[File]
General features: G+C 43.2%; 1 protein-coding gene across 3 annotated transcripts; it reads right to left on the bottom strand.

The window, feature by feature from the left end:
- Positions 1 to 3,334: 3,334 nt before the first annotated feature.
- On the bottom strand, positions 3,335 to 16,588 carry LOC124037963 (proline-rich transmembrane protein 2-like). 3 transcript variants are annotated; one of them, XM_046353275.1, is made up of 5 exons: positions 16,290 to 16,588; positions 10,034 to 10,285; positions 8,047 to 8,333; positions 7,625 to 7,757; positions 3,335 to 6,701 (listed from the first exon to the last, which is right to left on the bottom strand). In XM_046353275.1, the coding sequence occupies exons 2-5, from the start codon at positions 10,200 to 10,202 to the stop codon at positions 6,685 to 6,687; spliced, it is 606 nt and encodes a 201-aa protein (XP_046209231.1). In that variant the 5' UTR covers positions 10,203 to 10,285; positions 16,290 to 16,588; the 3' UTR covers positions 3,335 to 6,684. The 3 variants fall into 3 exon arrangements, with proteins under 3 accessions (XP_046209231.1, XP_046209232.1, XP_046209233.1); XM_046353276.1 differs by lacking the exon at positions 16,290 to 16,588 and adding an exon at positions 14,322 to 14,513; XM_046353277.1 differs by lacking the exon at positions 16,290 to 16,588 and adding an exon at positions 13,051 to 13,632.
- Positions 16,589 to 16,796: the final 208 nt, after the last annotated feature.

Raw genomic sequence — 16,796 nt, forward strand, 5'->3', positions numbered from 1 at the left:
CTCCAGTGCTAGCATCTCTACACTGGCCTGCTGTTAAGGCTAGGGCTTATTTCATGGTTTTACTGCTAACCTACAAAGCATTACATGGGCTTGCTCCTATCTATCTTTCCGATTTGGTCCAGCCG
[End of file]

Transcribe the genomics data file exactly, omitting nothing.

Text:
General features: G+C 43.2%; 1 protein-coding gene across 3 annotated transcripts; it reads right to left on the bottom strand.

The window, feature by feature from the left end:
- Positions 1 to 3,334: 3,334 nt before the first annotated feature.
- On the bottom strand, positions 3,335 to 16,588 carry LOC124037963 (proline-rich transmembrane protein 2-like). 3 transcript variants are annotated; one of them, XM_046353275.1, is made up of 5 exons: positions 16,290 to 16,588; positions 10,034 to 10,285; positions 8,047 to 8,333; positions 7,625 to 7,757; positions 3,335 to 6,701 (listed from the first exon to the last, which is right to left on the bottom strand). In XM_046353275.1, the coding sequence occupies exons 2-5, from the start codon at positions 10,200 to 10,202 to the stop codon at positions 6,685 to 6,687; spliced, it is 606 nt and encodes a 201-aa protein (XP_046209231.1). In that variant the 5' UTR covers positions 10,203 to 10,285; positions 16,290 to 16,588; the 3' UTR covers positions 3,335 to 6,684. The 3 variants fall into 3 exon arrangements, with proteins under 3 accessions (XP_046209231.1, XP_046209232.1, XP_046209233.1); XM_046353276.1 differs by lacking the exon at positions 16,290 to 16,588 and adding an exon at positions 14,322 to 14,513; XM_046353277.1 differs by lacking the exon at positions 16,290 to 16,588 and adding an exon at positions 13,051 to 13,632.
- Positions 16,589 to 16,796: the final 208 nt, after the last annotated feature.

Raw genomic sequence — 16,796 nt, forward strand, 5'->3', positions numbered from 1 at the left:
CTCCAGTGCTAGCATCTCTACACTGGCCTGCTGTTAAGGCTAGGGCTTATTTCATGGTTTTACTGCTAACCTACAAAGCATTACATGGGCTTGCTCCTATCTATCTTTCCGATTTGGTCCAGCCG